Following the Commission’s Recommendation on developing a Connectivity Toolbox, published in September, the Member States shared individual input and gathered the most efficient measures for reaching the two aims, by identifying main trends and providing examples of the reported best practices from national experience.
Thierry Breton, Commissioner for the Internal market, said:
Faster and more efficient networks will benefit every citizen and every business in Europe. We have set clear priorities, including though the Recovery and Resilience Facility, to remove obstacles to digital investments and pave the way for the deployment of gigabit networks. We are therefore determined to achieve them by working together, learning from each other and acting timely.
The timely availability of faster, secure, and reliable network connections will support Europe’s recovery; citizens will be able to enjoy better digital platforms for education and public services, while business will have better tools to engage with customers. In the Connectivity Toolbox Recommendation, the Commission urged Member States to identify and share best practices by 20 December 2020, as a first stage. The Commission has set up a Special Groupfor Member States to cooperate with one another and the Commission and to develop by 30 March 2021 the Toolbox of best practices for an efficient and timely rollout of very high capacity networks, including fibre and 5G, across the EU.
Cutting the cost of network rollout
Ensuring that advanced and more sustainable electronic communications networks are deployed in an efficient, faster and less costly manner, is critical for working towards reaching the 2025 Gigabit objectives. The best practices reported by the Member States in this area relate to a variety of aspects from streamlining administrative procedures for granting network installation permits, including:
- permit exemptions or replacement of permit by notification systems
- establishing the Single Information Point (SIP) as a single entry point for submitting applications for permits and/or through electronic means
- enhancing the availability of information relevant for sharing existing physical infrastructure (e.g. making information available via a single data portal or making available georeferenced information through different means)
- expanding access rights to physical infrastructures
- reducing the environmental footprint of electronic communication networks (e.g. the development of an environmental strategy for the ICT sector)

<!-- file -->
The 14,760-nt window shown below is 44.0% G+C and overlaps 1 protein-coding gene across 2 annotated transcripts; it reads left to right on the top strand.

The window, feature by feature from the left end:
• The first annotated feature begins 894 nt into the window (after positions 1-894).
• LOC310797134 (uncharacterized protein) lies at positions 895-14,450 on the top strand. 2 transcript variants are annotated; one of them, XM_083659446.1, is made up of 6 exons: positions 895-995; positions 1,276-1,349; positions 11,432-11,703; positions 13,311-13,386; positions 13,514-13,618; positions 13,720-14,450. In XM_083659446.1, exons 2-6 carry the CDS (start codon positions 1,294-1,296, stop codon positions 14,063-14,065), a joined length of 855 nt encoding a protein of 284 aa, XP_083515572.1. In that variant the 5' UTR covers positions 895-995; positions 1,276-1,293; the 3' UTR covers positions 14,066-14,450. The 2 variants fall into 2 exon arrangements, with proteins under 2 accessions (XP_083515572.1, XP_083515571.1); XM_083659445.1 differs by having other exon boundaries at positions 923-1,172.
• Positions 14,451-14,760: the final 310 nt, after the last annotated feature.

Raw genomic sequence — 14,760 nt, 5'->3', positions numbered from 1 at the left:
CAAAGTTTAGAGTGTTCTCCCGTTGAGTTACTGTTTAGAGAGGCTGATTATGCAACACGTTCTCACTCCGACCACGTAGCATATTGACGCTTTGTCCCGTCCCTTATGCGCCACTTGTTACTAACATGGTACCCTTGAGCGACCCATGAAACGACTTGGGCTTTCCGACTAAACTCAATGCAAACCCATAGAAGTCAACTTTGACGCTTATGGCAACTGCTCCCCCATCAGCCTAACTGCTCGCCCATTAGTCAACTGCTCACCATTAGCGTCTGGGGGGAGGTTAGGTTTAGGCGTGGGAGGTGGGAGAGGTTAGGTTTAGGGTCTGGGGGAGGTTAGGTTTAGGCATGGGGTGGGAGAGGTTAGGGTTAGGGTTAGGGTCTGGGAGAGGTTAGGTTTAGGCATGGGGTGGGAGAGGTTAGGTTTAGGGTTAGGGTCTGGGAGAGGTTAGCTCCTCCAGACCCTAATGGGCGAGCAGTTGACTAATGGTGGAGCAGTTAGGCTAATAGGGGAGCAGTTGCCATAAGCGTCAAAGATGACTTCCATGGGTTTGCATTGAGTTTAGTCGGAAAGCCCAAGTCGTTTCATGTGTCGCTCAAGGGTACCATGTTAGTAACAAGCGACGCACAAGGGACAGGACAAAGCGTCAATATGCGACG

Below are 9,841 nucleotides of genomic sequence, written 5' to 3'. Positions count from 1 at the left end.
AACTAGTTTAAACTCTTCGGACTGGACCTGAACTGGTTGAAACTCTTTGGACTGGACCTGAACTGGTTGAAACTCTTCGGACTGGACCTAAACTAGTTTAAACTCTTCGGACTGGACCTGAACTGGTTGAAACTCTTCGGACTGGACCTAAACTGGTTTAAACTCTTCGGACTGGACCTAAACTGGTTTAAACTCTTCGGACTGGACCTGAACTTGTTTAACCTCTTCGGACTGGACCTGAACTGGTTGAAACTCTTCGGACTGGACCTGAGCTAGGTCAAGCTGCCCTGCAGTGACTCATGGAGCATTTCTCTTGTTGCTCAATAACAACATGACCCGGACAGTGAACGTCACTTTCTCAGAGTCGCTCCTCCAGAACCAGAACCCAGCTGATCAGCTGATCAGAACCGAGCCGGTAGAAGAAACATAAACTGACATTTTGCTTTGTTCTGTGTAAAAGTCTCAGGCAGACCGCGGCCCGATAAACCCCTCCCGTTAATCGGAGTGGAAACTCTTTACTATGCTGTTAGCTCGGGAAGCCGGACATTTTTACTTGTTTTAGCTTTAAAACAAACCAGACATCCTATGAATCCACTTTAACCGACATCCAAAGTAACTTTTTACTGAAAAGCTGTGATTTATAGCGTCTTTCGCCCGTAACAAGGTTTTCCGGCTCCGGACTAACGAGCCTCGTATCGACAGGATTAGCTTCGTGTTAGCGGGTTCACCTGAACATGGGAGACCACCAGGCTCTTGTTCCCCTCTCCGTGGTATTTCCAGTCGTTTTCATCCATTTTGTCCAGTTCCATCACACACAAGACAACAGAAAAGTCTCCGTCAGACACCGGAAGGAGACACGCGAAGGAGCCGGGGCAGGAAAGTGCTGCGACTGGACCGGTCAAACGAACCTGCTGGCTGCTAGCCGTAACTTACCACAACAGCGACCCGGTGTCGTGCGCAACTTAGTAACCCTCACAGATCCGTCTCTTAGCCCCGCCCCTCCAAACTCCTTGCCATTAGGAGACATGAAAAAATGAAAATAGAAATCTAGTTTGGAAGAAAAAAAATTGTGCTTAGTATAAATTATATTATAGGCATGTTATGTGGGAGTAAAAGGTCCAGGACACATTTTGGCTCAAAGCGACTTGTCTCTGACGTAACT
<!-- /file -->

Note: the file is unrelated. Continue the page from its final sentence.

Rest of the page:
Access to 5G radio spectrum
The timely rollout of 5G is the fast track to innovation. 5G connectivity will bring major opportunities to enhance education and entertainment, and to transform business and industry. It will launch revolutions across sectors, in medical procedures, patient care, factory safety and precision, automated transport, and more. Timely and efficient access to radio spectrum is a major pre-condition for deploying 5G wireless networks and the take-up of innovative 5G services.
The reported best practices in assigning 5G radio spectrum focus on
- financial incentives as part of the spectrum auction process, to ensure investment-friendly conditions (e.g. setting spectrum prices according to international benchmarks or payment of auction fees in longer-term instalments)
- coherent spectrum assignment in support of industrial 5G use cases with a cross-border dimension (e.g. frequency coordination and cooperation agreements to ensure seamless cross-border services for emergency services, road and rail transport)
- public transparency on the subject of Electromagnetic fields (EMF) with 5G rollout
As a next milestone, the Member States should agree on the final best practices by 30 March 2021. The EU Toolbox of best practices will help Member States reach the Gigabit connectivity goals by 2025 and support the objectives of the European Electronic Communications Code, which will apply in Member States from 21 December 2020. The implementation of the Toolbox can contribute to the Member States´ preparation of their intended reforms in the context of the recovery and resilience plans in the area of digital, to which 20% of the funds have to be allocated.
The shared practices build upon some of the areas covered by the Broadband Cost Reduction Directive. The Commission continues working on reviewing the Directive and recently launched a public consultation to gather views on current measures and proposed updates in view of regulatory, technological and market developments.